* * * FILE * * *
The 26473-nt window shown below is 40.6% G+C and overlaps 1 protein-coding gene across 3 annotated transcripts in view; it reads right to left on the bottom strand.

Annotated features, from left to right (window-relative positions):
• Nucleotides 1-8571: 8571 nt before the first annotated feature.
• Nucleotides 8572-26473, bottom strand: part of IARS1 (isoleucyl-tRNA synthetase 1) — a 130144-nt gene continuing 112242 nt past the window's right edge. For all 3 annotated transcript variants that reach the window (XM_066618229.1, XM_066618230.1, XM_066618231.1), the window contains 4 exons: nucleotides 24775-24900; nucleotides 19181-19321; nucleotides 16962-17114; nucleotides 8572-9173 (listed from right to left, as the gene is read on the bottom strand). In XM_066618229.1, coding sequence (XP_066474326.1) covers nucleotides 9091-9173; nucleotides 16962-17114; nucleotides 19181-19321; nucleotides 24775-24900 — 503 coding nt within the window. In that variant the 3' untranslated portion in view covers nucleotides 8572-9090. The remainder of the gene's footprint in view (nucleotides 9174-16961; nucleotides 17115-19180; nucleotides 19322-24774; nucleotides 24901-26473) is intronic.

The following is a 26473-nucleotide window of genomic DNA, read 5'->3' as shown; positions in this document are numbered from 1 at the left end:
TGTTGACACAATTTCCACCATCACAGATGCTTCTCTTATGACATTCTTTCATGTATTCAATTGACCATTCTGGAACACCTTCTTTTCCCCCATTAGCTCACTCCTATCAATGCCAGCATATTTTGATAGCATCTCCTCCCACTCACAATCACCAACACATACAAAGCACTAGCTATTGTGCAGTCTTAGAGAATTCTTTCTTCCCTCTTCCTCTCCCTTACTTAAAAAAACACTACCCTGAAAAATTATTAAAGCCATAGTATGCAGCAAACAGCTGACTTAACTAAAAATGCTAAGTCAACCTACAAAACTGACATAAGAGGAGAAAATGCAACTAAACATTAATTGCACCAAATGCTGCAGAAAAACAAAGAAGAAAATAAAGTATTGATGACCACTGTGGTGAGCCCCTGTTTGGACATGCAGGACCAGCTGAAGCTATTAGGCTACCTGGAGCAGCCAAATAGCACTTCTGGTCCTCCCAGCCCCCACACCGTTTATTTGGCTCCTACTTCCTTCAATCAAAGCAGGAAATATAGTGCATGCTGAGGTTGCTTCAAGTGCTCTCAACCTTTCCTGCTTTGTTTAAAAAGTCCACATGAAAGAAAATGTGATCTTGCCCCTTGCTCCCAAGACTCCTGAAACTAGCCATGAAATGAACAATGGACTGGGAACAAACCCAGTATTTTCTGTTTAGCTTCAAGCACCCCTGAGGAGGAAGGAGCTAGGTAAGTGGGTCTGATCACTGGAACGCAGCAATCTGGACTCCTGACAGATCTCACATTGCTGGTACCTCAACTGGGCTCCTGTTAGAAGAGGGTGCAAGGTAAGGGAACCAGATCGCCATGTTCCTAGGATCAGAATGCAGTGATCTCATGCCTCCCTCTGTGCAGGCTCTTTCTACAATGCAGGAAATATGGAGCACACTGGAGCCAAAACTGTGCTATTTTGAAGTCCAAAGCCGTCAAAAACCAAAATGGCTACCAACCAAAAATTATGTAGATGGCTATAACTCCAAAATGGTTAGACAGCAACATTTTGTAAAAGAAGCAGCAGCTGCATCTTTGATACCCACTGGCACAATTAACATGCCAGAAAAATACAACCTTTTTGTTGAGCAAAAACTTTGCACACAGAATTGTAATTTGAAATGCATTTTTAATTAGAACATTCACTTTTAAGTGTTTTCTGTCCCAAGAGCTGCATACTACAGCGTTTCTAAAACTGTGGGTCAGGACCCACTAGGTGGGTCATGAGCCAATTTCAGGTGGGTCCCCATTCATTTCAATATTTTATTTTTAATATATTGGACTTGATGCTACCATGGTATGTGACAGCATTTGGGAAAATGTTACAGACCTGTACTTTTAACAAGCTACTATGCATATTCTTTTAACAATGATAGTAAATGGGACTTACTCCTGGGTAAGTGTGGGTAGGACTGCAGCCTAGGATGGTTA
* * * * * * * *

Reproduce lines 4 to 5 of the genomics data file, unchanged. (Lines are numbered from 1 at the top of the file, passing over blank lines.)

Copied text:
• Nucleotides 8572-26473, bottom strand: part of IARS1 (isoleucyl-tRNA synthetase 1) — a 130144-nt gene continuing 112242 nt past the window's right edge. For all 3 annotated transcript variants that reach the window (XM_066618229.1, XM_066618230.1, XM_066618231.1), the window contains 4 exons: nucleotides 24775-24900; nucleotides 19181-19321; nucleotides 16962-17114; nucleotides 8572-9173 (listed from right to left, as the gene is read on the bottom strand). In XM_066618229.1, coding sequence (XP_066474326.1) covers nucleotides 9091-9173; nucleotides 16962-17114; nucleotides 19181-19321; nucleotides 24775-24900 — 503 coding nt within the window. In that variant the 3' untranslated portion in view covers nucleotides 8572-9090. The remainder of the gene's footprint in view (nucleotides 9174-16961; nucleotides 17115-19180; nucleotides 19322-24774; nucleotides 24901-26473) is intronic.

The following is a 26473-nucleotide window of genomic DNA, read 5'->3' as shown; positions in this document are numbered from 1 at the left end: